Ira Aldridge, a 19th century black American actor, was Russia’s highest paid entertainer of his time, knighted in Britain and awarded the Pour le Merit award by the King of Prussia – some highlights of his distinguished career in Europe. Still, “Red Velvet,” the drama based on Aldridge’s life, doesn’t explore his many hits. Instead, this serious play, currently presented by the Shakespeare Theater Company, depicts the groundbreaking but tragic episode when Aldridge became the first black actor to lead a show on a London premiere stage, but only played two nights. as Othello before the racist backlash shut down production. .
A powerful cast packs the performance with nuance and emotion… earnest, high-caliber dramatic theatre…
Towards the end of his life, Ira Aldridge (Amari Cheatom) is on tour, preparing to play the lead role of “King Lear” when a headstrong young Polish journalist, Halina Wozniak (Tro Shaw), breaks into his room. for unauthorized maintenance. Stumbling on sensitive ground with her personal questions, she looks to her infidelities and out-of-wedlock children, as well as her short run decades earlier at the Covent Garden Theater in London, prompting an angry reaction from Ira . As the setting harkens back to that fateful time in London, we meet the cast of Covent Garden, in short their main man since acclaimed actor Edmund Kean fell ill. His pompous son, Charles Kean (Jaye Ayres-Brown), is outraged to learn that a black American has been recruited to step into his father’s shoes and play opposite his fiancée Ellen Tree (Emily DeForest), who plays Desdemona. Against the advice of his friend and colleague, Pierre Laporte (Michael Glenn), Ira, charismatic and confident, pushes the troupe towards new interpretations and styles of acting, unaware of the cruel reception that awaits him.
A powerful cast packs the performance with nuance and emotion. Cheatom, in the lead role, delivers new soliloquies and well-rehearsed Shakespeare with equal elegance. Shaw, triple cast as the ambitious Halina Wozniak, ditzy Betty Lovell and wise Margaret Aldridge, brings distinctive mannerisms to each character, aided by wigs designed by Danna Rosedahl. Connie (Shannon Dorsey) provides foil to Ira Aldridge as a Jamaican maid. Divided by class privilege, where Ira is naive, outspoken, and energetic, Connie is calm and world-weary. Dorsey brings a simmering anger to the role that commands attention, even when her character is often silent. Glenn also deserves praise for his sympathetic performance as the hypocrite Pierre, who states that “drama is a political act, a debate of our time”.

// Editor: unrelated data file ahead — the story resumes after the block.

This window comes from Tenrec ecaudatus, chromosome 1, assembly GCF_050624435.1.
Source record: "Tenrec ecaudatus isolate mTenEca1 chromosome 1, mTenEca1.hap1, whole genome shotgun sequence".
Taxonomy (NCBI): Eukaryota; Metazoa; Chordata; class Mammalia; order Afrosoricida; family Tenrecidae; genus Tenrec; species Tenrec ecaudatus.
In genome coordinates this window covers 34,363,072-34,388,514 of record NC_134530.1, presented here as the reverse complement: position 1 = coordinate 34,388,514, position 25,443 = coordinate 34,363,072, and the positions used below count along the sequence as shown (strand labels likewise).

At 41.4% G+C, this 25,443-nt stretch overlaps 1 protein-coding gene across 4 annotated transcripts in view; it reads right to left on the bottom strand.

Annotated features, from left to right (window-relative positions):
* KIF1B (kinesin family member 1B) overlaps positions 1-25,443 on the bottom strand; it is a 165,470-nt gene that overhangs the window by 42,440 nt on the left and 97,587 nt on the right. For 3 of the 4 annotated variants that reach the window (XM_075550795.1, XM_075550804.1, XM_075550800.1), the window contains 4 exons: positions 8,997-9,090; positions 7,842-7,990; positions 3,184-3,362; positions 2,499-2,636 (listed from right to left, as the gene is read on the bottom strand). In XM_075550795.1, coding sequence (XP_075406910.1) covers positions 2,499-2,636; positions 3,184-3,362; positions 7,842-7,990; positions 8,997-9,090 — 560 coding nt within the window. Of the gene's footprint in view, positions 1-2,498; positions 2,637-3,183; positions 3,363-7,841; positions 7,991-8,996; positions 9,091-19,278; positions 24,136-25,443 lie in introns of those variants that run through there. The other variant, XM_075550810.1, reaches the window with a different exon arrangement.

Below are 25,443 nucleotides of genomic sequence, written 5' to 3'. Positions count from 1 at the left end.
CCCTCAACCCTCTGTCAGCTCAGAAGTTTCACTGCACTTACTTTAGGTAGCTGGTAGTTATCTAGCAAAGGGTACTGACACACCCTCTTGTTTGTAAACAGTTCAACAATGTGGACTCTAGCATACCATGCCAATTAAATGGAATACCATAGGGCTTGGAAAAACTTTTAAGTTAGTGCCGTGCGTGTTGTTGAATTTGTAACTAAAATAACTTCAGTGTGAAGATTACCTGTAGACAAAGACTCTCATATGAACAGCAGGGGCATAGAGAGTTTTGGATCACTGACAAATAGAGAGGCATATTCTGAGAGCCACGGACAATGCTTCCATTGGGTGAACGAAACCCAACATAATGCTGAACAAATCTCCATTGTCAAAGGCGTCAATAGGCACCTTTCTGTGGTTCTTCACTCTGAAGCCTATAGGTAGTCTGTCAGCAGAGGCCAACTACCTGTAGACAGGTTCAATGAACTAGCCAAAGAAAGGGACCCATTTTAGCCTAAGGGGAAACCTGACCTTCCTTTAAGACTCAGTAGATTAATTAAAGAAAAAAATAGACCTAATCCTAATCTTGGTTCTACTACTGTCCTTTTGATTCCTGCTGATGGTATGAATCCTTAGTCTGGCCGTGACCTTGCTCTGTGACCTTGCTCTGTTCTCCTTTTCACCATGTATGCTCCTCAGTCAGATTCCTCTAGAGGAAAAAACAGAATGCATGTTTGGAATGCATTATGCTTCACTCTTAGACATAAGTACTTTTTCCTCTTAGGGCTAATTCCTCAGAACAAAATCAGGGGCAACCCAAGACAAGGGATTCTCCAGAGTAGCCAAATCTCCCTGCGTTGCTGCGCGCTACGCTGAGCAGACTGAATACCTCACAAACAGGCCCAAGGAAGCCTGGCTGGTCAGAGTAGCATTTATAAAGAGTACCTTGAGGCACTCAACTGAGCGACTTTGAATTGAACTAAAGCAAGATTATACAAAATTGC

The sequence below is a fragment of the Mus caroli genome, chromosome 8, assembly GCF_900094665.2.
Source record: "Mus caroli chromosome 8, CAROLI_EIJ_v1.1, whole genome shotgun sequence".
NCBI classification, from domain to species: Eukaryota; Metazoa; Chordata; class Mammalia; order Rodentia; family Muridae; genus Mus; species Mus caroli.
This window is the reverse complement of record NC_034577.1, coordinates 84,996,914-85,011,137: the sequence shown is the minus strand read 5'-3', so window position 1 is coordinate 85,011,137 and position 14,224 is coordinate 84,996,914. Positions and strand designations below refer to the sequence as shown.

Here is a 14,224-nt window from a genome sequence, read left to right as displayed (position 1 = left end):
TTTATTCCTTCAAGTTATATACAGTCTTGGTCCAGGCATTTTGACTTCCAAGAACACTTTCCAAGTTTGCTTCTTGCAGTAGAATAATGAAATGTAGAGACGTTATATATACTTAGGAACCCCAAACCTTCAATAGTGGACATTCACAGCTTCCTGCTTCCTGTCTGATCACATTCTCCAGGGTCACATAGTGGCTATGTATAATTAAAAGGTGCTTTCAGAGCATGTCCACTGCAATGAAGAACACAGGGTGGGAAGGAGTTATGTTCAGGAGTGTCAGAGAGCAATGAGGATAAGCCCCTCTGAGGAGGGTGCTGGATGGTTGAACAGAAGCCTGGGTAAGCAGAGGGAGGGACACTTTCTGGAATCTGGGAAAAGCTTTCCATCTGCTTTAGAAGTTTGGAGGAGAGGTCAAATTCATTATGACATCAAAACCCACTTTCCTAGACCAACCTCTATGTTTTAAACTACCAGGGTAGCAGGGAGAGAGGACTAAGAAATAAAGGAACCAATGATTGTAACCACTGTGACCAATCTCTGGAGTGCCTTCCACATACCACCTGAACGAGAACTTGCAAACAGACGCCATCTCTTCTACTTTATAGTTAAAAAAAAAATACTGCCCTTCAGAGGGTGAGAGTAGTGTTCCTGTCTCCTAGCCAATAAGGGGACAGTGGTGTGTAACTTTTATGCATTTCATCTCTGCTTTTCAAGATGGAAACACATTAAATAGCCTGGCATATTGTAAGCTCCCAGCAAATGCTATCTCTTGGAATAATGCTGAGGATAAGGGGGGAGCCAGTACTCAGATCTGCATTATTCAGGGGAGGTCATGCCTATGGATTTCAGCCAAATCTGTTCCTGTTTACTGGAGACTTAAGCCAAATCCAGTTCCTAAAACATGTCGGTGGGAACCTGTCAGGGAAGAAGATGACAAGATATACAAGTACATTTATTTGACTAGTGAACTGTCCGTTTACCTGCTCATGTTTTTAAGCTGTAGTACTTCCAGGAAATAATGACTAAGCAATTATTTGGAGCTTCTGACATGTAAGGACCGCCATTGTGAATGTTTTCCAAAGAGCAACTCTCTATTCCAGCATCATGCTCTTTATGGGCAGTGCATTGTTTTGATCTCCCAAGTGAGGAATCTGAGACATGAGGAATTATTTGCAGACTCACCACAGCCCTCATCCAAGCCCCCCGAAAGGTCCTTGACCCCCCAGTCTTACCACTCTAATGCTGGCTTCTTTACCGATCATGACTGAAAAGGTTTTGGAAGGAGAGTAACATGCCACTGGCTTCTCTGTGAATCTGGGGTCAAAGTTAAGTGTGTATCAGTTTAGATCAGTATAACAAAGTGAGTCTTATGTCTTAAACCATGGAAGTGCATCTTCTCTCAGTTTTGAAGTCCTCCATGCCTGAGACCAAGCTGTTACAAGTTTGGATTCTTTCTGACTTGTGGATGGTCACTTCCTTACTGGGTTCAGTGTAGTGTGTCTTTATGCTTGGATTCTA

The technical design of “Red Velvet” is of classic splendor. An opulent King Lear costume hangs outside the lavish red curtains before the show, just one of Rodrigo Muñoz’s glamorous period costumes. The setting, often shrouded in fog in You-Shin Chen’s stage design, transforms to reveal three sets: a theater box adorned with large red accents, the stage of London’s Theater Royal, and a drawing room. A mixture of strings, piano and bells mark the transitions between the stopped pieces, conceived and composed by Karin Graybash. Yuki Nakase Link’s lighting isn’t subtle, but still effectively punctuates the reveals.
If you crave serious, high-caliber drama, “Red Velvet” will quench your thirst. Although viewers would certainly benefit from a familiarity with Shakespeare, especially “Othello”, it isn’t essential to enjoy the show. Bound by classic technical design and a terrific cast, director Jade King Carroll delivers an excellent play, overcoming multiple pandemic hiatuses.
Duration: 2h30 with a 15 minute intermission.
Age group: 13+
“Red Velvet” runs through July 17 at the Michael R. Klein Theater at the Lansburgh, Shakespeare Theater Company, 450 7th St NW, Washington, DC 20004. Tickets are available on line.